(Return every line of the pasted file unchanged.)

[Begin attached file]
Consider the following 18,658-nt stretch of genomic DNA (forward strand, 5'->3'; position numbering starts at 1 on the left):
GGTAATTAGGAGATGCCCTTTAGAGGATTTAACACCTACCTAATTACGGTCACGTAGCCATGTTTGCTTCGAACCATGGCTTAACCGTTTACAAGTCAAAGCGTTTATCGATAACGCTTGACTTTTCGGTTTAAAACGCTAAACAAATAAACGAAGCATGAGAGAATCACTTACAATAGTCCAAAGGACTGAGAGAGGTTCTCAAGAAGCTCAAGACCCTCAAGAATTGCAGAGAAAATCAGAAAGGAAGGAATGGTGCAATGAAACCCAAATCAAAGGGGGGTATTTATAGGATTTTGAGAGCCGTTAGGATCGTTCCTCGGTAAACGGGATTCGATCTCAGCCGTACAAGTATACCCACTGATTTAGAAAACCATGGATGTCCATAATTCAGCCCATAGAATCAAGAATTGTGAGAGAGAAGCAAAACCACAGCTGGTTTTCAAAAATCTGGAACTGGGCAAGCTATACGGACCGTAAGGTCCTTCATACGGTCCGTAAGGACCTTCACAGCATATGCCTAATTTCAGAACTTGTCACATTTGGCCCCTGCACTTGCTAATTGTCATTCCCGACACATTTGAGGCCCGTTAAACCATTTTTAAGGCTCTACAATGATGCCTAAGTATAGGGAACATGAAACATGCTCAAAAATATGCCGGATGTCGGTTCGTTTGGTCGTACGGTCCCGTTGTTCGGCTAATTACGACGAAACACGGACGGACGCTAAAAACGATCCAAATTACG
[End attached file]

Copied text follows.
Consider the following 18,658-nt stretch of genomic DNA (forward strand, 5'->3'; position numbering starts at 1 on the left):
GGTAATTAGGAGATGCCCTTTAGAGGATTTAACACCTACCTAATTACGGTCACGTAGCCATGTTTGCTTCGAACCATGGCTTAACCGTTTACAAGTCAAAGCGTTTATCGATAACGCTTGACTTTTCGGTTTAAAACGCTAAACAAATAAACGAAGCATGAGAGAATCACTTACAATAGTCCAAAGGACTGAGAGAGGTTCTCAAGAAGCTCAAGACCCTCAAGAATTGCAGAGAAAATCAGAAAGGAAGGAATGGTGCAATGAAACCCAAATCAAAGGGGGGTATTTATAGGATTTTGAGAGCCGTTAGGATCGTTCCTCGGTAAACGGGATTCGATCTCAGCCGTACAAGTATACCCACTGATTTAGAAAACCATGGATGTCCATAATTCAGCCCATAGAATCAAGAATTGTGAGAGAGAAGCAAAACCACAGCTGGTTTTCAAAAATCTGGAACTGGGCAAGCTATACGGACCGTAAGGTCCTTCATACGGTCCGTAAGGACCTTCACAGCATATGCCTAATTTCAGAACTTGTCACATTTGGCCCCTGCACTTGCTAATTGTCATTCCCGACACATTTGAGGCCCGTTAAACCATTTTTAAGGCTCTACAATGATGCCTAAGTATAGGGAACATGAAACATGCTCAAAAATATGCCGGATGTCGGTTCGTTTGGTCGTACGGTCCCGTTGTTCGGCTAATTACGACGAAACACGGACGGACGCTAAAAACGATCCAAATTACG